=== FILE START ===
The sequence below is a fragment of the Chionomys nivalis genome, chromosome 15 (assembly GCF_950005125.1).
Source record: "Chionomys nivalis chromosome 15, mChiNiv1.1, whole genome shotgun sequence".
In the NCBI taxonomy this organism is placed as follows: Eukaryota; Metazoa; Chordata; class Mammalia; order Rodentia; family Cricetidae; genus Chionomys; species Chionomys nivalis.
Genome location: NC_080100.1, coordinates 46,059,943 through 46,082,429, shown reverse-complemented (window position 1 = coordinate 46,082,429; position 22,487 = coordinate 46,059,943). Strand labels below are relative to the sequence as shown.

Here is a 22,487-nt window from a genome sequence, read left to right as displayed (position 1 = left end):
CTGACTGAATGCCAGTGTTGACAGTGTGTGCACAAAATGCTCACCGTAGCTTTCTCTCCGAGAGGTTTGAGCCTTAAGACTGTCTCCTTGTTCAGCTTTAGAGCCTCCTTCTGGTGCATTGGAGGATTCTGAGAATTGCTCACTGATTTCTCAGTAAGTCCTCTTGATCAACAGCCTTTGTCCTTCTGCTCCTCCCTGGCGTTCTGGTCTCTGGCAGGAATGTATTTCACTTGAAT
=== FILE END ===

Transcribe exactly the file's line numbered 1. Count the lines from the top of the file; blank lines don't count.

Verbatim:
The sequence below is a fragment of the Chionomys nivalis genome, chromosome 15 (assembly GCF_950005125.1).